It depends on who the stalker is: if it's a 12 year old girl memorizing a phone number it's cute. If it's a 50 year old man memorizing a phone number it's creepy!
It definitely depends on how it's written and the suspension of belief we're willing to give to the situation. There's a fine line here.
When I was a teen I went on a lot of walks... right past the house of the current crush. I was relentless. He probably hid inside. I was never confident enough though, to ring the bell or corner him... it was only chance if I saw him and there was a two minute convo...
Since that time though, I've had a sort of stalker... a man who seemed nice enough that I met on the street (he stopped me to tell me he thought I was beaufiful and we talked about five minutes). Turned out he parked his car on the route I walked and would stop me almost every morning to say hello... then I found out he would drive around until he spotted me before parking--this was NOT a chance meeting... then I changed my route and he still found me... so I REALLY changed my route.)
I no longer tolerate it in literature. Romeo throwing rocks at the window is okay--Juliet never discourages him. Edward climbing in Bella's window? Ick. (almost as icky as her lack of personality) I think reality just brought home how it really felt, and it no longer seems cute to me.
I think if done WELL the Guy Gone Crazy in fiction is sweet. It is romantic. BUT it is ONLY romantic because the girl returns the feelings. If a girl doesn't return the sentiment....it's looked at as: this guy is freaking crazy - someone help me (cue romantic interest).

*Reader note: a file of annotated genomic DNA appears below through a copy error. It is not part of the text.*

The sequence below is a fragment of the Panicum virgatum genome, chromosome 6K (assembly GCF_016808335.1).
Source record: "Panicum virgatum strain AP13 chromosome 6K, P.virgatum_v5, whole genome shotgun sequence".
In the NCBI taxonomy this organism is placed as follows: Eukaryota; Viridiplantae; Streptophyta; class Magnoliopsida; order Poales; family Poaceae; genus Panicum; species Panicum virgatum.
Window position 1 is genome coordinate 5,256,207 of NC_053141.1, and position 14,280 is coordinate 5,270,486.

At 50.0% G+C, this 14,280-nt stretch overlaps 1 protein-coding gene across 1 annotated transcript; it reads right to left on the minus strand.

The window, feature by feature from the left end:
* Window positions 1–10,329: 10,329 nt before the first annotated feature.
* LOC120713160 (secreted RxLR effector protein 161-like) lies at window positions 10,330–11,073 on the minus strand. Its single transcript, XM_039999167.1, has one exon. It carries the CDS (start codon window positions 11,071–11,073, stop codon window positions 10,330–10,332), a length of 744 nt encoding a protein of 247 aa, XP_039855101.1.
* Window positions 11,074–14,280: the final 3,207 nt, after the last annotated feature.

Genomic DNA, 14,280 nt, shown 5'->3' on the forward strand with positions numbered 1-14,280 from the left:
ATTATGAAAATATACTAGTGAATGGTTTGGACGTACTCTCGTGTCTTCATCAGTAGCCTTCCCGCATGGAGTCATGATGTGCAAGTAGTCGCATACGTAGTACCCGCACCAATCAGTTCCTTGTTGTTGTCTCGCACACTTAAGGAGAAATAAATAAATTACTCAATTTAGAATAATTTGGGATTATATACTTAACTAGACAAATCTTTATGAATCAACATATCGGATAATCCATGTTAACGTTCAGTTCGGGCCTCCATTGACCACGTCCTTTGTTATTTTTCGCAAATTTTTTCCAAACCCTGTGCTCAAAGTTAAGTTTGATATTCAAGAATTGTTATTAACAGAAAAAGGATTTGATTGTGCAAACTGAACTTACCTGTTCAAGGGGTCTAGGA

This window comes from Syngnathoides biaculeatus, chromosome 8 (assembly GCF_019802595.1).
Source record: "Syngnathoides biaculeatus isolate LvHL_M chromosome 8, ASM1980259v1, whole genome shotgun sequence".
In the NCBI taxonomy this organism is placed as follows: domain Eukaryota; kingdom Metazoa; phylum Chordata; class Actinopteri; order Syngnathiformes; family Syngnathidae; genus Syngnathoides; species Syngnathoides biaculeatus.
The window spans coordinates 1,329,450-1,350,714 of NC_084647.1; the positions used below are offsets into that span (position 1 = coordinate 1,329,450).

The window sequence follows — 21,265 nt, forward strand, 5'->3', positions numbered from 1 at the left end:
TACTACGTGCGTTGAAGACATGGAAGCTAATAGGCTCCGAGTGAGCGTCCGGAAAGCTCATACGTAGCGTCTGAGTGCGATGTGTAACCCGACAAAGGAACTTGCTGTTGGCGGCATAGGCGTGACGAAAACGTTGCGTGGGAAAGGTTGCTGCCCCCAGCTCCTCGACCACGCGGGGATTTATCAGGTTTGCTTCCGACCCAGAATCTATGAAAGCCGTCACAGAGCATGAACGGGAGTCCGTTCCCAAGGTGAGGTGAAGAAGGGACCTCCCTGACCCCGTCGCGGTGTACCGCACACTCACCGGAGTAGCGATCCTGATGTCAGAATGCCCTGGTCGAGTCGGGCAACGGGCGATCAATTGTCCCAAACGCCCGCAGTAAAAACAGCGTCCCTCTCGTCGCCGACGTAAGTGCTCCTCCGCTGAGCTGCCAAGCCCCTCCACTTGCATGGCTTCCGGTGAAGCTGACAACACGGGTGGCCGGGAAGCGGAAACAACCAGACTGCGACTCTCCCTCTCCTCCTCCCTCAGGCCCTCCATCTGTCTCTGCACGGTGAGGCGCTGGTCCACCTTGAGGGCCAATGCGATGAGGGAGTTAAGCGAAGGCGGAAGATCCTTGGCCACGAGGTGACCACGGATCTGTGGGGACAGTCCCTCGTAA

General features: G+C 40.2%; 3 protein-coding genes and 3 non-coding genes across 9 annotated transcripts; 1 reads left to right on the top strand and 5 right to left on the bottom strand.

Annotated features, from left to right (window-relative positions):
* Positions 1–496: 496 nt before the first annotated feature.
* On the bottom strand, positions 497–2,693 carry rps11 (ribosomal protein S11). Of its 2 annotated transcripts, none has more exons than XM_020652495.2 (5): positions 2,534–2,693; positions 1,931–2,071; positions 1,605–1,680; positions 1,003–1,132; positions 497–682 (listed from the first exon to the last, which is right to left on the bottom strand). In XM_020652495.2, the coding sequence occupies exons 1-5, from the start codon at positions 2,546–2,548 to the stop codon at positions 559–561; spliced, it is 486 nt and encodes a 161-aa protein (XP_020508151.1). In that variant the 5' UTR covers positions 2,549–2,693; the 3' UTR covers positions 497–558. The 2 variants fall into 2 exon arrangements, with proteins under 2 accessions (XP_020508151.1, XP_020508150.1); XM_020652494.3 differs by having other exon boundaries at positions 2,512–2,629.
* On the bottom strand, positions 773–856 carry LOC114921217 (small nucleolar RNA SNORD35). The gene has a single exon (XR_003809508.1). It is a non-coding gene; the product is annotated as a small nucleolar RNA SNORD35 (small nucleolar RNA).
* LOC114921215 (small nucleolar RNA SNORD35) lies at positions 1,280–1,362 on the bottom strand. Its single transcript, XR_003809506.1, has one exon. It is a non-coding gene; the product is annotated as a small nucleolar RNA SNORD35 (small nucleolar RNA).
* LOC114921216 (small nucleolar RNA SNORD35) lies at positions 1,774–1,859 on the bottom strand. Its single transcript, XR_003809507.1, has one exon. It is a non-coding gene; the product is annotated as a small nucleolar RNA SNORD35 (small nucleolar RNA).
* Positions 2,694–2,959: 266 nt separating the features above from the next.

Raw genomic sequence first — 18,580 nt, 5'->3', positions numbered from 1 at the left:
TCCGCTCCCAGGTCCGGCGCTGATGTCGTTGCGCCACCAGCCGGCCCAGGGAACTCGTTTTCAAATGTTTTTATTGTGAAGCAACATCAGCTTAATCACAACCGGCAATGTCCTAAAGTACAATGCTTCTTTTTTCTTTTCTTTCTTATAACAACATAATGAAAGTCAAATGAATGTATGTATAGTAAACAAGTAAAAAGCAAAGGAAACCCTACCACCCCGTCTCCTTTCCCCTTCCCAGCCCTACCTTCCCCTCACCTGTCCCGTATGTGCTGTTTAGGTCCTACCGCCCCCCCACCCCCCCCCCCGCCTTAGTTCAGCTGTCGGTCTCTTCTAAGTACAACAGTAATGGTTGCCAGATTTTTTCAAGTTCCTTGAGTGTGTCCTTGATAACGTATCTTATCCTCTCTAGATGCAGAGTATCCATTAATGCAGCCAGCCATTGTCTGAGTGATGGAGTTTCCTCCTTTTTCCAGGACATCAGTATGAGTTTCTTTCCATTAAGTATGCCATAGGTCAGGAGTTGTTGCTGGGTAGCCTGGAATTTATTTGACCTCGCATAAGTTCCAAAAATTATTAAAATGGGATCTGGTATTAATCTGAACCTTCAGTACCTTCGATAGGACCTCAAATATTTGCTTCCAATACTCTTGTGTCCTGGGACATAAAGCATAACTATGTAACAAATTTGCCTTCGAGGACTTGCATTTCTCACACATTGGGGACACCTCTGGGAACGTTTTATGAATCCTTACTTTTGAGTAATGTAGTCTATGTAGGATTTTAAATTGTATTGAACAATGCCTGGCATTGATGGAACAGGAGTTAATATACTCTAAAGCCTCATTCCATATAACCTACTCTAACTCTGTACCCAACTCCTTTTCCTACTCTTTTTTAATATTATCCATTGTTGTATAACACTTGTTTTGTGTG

I don't, however, think this ever works in real life. A little crazy in love sure. But anything more than a little and most girls will be running for the hills.
i think laurie faria stolarz did a great job with this in 'deadly little secrets'.
the stalker character starts off seeming very enamored with the female lead and as the book continues his actions become more and more creepy.
Just plain crazy!
My sister is a forensic psychologist and wrote her thesis on stalking, and while she was in school, I had my eyes opened to dozens of pop culture references to stalking I'd never considered (ie: Eery Breath You Take, Police). I'm much more aware now that I have a new stepdaughter, but I think there IS a fine line between what's romantic and what's crossing that line - and maybe, it's a bit subjective. Because while I I'd be creeped out by "Edward" sneaking into my bedroom to watch me sleep, I'd leave the window wide open, drop down a ladder, and change my sheets for Damon :-)
I think is weird how the things we see as stalkerish or obsessive as adults are considered romantic in YA.
A guy at university once threw stones at my housemates window (and sang her a song) but it was kind of creepy. lol.
I really like your blog! I'm a new author and have enjoyed this new experience. I find that it's the most difficult and most rewarding. I'm also a graphic designer and love having that creative outlet as well.
Thanks for your post! I will be back for more updates. :-)
I was SUCH a stalker when I was in middle school - even high school - but it was entirely unintentional! See, I have the weirdest memory ever, and it'll remember the darndest things. Especially about guys I happen to like. For example, I could even now tell you half of the class schedule of my crush in eighth grade, how much soda he drank during state testing, and what his favorite jacket/shirt looked like. Seriously. And I went to no effort to find that out, it was just little things I heard that took place in my memory. I also know where he lives. Creepy, yes. My fault? NO! :D
But yeah, real-life non-hottie stalkers aren't much fun. At least, not when they're for real stalkers. 'I'll walk you home and bother you a bunch at school' is annoying, but not scary.
Good post, it made me think a lot about stalkers in literature. Although, to be fair, it was the priest who convinced Juliet to drink the poison, not Romeo. And THAT is a whole different sort of creepy. :D